Reply To: If a captain is incapacitated or killed…

Home Forums Nautical Research: 1500 – 1830 If a captain is incapacitated or killed… Reply To: If a captain is incapacitated or killed…

#19189
Sara Cutler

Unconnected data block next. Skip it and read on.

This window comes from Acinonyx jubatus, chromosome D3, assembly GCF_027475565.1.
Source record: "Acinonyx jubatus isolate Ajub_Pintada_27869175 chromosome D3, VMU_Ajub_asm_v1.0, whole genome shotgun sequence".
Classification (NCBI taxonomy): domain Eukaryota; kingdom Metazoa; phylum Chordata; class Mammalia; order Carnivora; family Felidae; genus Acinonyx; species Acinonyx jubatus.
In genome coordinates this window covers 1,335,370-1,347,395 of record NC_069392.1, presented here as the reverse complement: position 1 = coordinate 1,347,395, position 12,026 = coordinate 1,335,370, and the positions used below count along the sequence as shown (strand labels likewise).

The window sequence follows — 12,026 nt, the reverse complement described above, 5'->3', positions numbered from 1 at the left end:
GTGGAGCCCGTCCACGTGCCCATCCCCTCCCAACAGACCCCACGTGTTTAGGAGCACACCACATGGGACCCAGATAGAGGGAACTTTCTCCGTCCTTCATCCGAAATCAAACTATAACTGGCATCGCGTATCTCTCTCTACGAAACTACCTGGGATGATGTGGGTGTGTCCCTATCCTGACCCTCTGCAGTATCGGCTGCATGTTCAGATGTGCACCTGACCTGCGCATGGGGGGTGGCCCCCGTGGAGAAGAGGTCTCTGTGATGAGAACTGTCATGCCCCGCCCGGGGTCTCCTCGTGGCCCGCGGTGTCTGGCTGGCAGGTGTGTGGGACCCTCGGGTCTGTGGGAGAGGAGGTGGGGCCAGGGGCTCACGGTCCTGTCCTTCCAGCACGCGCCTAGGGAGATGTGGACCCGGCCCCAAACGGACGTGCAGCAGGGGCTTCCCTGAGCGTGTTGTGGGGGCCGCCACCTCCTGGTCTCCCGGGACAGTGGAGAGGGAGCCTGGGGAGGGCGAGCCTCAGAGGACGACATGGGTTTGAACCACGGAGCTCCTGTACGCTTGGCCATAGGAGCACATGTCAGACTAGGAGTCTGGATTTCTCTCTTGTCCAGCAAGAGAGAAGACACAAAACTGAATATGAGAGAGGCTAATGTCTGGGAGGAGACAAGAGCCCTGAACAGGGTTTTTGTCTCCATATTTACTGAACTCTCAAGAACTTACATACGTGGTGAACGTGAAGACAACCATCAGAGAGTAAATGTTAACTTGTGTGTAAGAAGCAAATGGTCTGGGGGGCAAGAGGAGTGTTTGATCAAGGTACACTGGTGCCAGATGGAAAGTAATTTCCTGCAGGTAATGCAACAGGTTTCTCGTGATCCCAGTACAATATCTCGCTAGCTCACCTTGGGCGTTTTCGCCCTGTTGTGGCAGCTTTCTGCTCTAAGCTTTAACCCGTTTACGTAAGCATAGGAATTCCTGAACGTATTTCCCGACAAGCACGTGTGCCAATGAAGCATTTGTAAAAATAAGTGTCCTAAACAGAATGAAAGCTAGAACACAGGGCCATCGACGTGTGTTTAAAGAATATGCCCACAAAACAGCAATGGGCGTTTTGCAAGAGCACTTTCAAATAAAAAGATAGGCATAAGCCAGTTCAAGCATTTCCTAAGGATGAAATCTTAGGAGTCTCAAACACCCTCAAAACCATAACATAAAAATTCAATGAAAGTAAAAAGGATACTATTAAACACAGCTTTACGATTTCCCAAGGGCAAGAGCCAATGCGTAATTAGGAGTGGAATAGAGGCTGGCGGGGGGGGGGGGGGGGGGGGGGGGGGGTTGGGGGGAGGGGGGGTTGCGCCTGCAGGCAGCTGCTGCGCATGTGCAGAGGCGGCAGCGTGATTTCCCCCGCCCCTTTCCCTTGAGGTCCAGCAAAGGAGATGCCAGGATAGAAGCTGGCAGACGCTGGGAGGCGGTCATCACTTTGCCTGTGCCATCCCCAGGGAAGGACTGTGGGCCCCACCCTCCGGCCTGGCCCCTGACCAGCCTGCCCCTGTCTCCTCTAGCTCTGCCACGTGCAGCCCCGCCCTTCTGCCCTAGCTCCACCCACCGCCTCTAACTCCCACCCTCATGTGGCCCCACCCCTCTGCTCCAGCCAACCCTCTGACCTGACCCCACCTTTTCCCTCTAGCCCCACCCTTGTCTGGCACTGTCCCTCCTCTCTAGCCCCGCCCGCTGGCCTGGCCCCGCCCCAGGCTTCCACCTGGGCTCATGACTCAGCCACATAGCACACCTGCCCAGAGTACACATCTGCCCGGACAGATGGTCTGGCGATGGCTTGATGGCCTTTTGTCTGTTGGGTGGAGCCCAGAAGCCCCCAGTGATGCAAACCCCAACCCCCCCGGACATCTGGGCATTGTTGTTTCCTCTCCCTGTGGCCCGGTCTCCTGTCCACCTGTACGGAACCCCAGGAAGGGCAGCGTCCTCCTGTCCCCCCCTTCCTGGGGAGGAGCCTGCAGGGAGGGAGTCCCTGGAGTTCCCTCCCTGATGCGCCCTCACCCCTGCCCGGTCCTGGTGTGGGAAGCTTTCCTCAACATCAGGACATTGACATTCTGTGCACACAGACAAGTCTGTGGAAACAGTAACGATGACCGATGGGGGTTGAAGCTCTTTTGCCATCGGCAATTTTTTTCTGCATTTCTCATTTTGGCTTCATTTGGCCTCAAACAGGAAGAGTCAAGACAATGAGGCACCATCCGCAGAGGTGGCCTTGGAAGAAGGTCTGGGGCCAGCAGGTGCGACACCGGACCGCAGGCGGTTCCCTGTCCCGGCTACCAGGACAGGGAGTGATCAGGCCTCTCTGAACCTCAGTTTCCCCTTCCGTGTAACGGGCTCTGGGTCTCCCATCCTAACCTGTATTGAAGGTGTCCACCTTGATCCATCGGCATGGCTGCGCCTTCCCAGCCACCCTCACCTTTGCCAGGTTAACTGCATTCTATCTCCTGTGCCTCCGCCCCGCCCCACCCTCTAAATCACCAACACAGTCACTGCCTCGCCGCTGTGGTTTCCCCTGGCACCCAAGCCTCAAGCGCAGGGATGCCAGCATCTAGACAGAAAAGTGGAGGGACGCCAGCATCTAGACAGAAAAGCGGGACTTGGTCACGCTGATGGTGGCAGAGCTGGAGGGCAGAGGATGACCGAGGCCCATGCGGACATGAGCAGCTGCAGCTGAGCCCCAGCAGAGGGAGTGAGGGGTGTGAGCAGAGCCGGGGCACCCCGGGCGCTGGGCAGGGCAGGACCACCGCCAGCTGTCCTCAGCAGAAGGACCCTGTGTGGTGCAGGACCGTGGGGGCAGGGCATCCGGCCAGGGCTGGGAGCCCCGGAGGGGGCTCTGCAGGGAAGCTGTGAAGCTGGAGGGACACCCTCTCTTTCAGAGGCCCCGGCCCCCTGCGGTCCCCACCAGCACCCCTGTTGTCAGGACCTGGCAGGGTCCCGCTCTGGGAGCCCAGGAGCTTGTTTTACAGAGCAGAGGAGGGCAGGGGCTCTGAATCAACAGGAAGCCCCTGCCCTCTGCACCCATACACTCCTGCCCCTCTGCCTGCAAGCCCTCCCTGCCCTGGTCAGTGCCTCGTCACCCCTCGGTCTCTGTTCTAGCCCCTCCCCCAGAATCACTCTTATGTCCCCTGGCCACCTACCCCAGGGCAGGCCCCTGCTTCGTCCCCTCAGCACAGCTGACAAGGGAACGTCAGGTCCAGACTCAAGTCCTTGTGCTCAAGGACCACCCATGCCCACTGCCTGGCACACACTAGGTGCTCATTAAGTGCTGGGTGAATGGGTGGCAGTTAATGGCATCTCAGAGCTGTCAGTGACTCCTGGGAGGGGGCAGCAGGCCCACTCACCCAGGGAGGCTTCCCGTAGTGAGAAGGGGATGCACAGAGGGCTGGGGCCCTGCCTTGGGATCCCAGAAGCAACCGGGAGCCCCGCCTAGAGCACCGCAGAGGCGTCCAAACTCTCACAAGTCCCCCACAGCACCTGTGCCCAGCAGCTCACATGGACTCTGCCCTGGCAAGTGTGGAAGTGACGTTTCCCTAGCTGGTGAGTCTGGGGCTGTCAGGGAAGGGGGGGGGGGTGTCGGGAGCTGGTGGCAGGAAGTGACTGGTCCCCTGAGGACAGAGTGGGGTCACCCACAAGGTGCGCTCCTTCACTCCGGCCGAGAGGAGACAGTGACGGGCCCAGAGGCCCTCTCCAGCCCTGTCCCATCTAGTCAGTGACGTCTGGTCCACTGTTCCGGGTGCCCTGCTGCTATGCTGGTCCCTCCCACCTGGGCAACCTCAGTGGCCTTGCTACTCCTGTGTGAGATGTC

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A famous example of devolving command in the Royal Navy during this period, occured during the Battle of Trafalgar in 1805. Whilst His Majesty’s Ship Bellerophone was engaged with the French L’Aigle, her captain, Captn. John Cooke, whilst in the act of reloading his pistols, was shot twice in the chest by Musket shot and mortally wounded. As soon as he was out of action the command of the ship instantly passed to her First lieutenant William Cumby, who would fight the rest of the battle, ensure his command survived the storm that followed straight after and then nurse her round to Gibraltar where she would arrive on the 28th of October 1805, all in the capacity of Acting Captain. When Captain Edward Rotheram, who had fought the Battle in the capacity of Flag Captain to Vice Admiral Cuthbert Collingwood in the Royal Sovereign, took command of the Bellerophone, prior to her return to Portsmouth, this Acting Captainwould return to being a lieutenant once again. He would have to wait until 1806 to become an actual Captain in his own right.